Acceptable Level of Loss

To help the client have a better idea of the level of loss they are prepared to withstand, the advisor can use percentages. For example, they can offer them the choice of an answer that would start at 0% and increase by increments of 5% until they reach the level that they find acceptable. The exercise can be repeated with amounts of money that correspond to these percentages. Also, the advisor could use the Fund overview or simplified prospectus, or the information booklet, as appropriate, to feed the discussion on investment risk.

This will allow the advisor to prevent a potential conflict from arising between the client’s objectives and the actual investment challenges.

The Risk tolerance section of the tool Know your client gives examples of questions to ask to determine a client’s risk tolerance.

Over-estimated Tolerance

When investing, people sometimes make irrational decisions. These can be influenced by their emotions and assumptions.

Therefore, they sometimes tend to over-estimate their risk tolerance, in part because they would like to get higher returns.

An advisor’s advice is therefore especially useful to replace these assumptions in context and eliminate them, or at least decrease the effects on investment decisions.

Otherwise, a client who has over-estimated their risk tolerance could panic in the event of a market drop and decide to sell their investments at a very inopportune time.

In practice, a person may wish to purchase a product that does not correspond to their actual risk tolerance, in hopes of higher returns. Even in this scenario, the advisor is obligated to thoroughly evaluate their actual risk tolerance level before having them purchase a specific product.

Taking Things Into Consideration

Inconsistencies can also emerge between the client’s risk tolerance and their investment knowledge. For example, they may claim to have a high risk tolerance, but have little investment knowledge and experience. They may not understand what the risk of losing part of their capital actually means. The advisor must then help them take things into consideration.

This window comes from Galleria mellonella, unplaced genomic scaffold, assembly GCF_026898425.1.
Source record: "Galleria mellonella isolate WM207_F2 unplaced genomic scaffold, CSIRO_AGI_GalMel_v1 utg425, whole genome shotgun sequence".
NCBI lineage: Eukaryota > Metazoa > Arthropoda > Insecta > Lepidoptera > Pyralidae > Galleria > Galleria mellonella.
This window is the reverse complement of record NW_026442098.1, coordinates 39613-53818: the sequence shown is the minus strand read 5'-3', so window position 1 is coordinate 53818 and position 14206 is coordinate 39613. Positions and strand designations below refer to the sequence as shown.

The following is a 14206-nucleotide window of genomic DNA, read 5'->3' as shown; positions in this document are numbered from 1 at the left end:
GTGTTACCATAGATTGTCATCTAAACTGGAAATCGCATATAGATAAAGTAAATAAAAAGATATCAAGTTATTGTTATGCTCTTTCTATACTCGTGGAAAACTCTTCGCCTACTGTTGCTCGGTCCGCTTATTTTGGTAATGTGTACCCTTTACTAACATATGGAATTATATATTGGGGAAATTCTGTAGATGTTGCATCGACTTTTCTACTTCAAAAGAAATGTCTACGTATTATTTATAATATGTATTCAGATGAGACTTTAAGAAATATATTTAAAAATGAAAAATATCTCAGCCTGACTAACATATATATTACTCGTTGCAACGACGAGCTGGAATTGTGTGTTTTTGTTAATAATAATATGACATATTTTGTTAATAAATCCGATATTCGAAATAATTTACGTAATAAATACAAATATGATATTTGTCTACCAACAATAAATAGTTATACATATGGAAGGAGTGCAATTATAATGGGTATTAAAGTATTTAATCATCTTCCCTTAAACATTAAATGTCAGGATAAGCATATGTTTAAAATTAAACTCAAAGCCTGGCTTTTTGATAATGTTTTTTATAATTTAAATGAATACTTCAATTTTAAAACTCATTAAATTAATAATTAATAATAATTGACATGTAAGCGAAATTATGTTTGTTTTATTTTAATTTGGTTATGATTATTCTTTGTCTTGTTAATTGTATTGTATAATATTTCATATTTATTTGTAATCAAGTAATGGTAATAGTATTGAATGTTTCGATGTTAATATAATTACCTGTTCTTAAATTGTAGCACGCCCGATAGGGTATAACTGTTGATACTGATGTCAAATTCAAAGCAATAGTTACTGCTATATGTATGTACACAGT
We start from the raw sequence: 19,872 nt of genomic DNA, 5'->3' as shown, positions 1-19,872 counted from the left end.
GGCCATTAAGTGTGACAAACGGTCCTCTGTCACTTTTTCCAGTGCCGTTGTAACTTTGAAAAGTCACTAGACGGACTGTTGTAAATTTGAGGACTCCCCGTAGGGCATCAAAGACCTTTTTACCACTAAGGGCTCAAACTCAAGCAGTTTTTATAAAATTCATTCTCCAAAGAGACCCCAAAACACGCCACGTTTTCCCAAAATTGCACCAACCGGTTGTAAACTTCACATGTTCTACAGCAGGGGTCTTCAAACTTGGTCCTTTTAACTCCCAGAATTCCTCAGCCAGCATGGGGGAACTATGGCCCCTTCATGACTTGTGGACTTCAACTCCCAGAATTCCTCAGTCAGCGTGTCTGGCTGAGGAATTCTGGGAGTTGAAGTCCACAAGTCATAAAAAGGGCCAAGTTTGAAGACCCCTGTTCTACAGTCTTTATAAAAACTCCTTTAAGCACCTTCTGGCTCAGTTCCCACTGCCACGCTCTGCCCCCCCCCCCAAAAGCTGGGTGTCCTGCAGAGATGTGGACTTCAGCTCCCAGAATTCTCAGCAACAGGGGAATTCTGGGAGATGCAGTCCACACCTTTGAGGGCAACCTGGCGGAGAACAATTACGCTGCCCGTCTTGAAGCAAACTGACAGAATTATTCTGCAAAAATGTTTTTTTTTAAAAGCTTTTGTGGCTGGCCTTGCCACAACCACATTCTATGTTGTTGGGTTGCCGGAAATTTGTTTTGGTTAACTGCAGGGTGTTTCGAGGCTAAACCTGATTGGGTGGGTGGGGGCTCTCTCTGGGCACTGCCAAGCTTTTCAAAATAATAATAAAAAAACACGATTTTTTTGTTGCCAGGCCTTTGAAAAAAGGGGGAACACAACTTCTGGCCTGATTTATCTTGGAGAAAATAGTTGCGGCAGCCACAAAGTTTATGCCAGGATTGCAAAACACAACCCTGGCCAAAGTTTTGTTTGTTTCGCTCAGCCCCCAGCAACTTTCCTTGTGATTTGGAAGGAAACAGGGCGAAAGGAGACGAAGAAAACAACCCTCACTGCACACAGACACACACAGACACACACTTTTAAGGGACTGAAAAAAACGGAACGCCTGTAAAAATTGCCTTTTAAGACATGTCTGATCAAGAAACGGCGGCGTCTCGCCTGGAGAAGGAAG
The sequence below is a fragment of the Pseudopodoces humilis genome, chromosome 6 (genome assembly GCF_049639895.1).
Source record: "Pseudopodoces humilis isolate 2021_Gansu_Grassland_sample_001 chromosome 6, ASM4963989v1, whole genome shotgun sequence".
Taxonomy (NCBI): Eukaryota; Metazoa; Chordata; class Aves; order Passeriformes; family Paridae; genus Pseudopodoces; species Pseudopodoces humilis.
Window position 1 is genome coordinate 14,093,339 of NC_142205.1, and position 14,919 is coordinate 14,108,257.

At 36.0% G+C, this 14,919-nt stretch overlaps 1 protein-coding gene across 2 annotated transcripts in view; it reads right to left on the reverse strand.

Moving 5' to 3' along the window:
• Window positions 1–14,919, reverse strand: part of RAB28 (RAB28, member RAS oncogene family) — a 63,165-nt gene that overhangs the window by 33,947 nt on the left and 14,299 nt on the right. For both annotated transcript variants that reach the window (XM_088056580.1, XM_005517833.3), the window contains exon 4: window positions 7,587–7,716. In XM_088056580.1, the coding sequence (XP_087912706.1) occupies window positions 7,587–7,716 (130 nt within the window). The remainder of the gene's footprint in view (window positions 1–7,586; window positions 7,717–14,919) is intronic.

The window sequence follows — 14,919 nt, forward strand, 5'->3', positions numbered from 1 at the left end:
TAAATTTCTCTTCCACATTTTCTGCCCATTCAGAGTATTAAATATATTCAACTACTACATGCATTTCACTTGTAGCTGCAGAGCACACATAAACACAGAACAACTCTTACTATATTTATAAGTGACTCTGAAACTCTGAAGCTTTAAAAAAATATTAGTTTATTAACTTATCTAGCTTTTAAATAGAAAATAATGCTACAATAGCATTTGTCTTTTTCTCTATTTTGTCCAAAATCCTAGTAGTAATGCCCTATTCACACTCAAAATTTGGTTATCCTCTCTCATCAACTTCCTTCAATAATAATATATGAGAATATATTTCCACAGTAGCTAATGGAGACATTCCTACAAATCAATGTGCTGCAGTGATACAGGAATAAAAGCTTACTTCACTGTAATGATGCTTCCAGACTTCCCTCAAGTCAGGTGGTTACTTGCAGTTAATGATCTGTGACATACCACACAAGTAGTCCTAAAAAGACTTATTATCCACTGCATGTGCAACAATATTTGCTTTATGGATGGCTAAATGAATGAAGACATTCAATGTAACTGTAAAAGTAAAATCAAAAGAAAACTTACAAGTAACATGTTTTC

Because they know their client well, the advisor is able to help them determine their risk tolerance. The investor profile questionnaire is a good guide—not only to establish this profile, but also to detect inconsistencies between the client’s answers and the details collected by the advisor during their discussions.

Correctly evaluating a client’s investment knowledge is essential. This practice is closely linked to the duty to inform, because this duty must be adapted as a result.

If the client has limited knowledge, it may be difficult for them to understand the advantages and disadvantages of products offered by the advisor.

Some financial strategies and products present a complexity that requires a higher level of knowledge about investing. This is why it’s essential that the advisor ask the questions that allow them to evaluate the level at which the client is located. In doing so, they can both adjust their expectations and avoid dissatisfying their client, who probably had unreasonable return expectations, and who must now reflect on the financial consequences that may ensue.

For example, not everyone knows enough about finance to distinguish between the maximum deductible for RRSPs and unused contribution room. Regardless of their age, if a client is not able to understand the nature of the recommended strategy and its associated risks, the advisor must reconsider the appropriateness of this strategy, even if all the financial situation components are favourable for it.

Among the various ways to evaluate a client’s investment knowledge, an advisor can…

  • ask them open-ended questions with the goal of ensuring that they know and fully understands the details of investments, and their potential for loss in particular (not limited to closed questions on questionnaires)
  • confirm the information from the form by verifying out loud with them that the knowledge they confirm to have on paper is not theoretical
  • take their personality into account to know how to address the topic with them

Financial literacy scales may also help the advisor estimate a client’s level of understanding. For more details on this topic, see the Financial literacy section of the Survival guide for productive discussions. (

If the client confirms to have a good understanding of investing, the advisor should determine whether this includes both practical and theoretical knowledge… For example, a recent university graduate in finance may have a good theoretical understanding of it, but not know how they would react if market fluctuations were to affect their personal portfolio. The advisor must therefore verify the client’s practical background with various types of investments.

Finally, if the client has limited knowledge, the advisor must provide them with more explanations and take the necessary time to estimate the suitability of the strategy and products to recommend to them.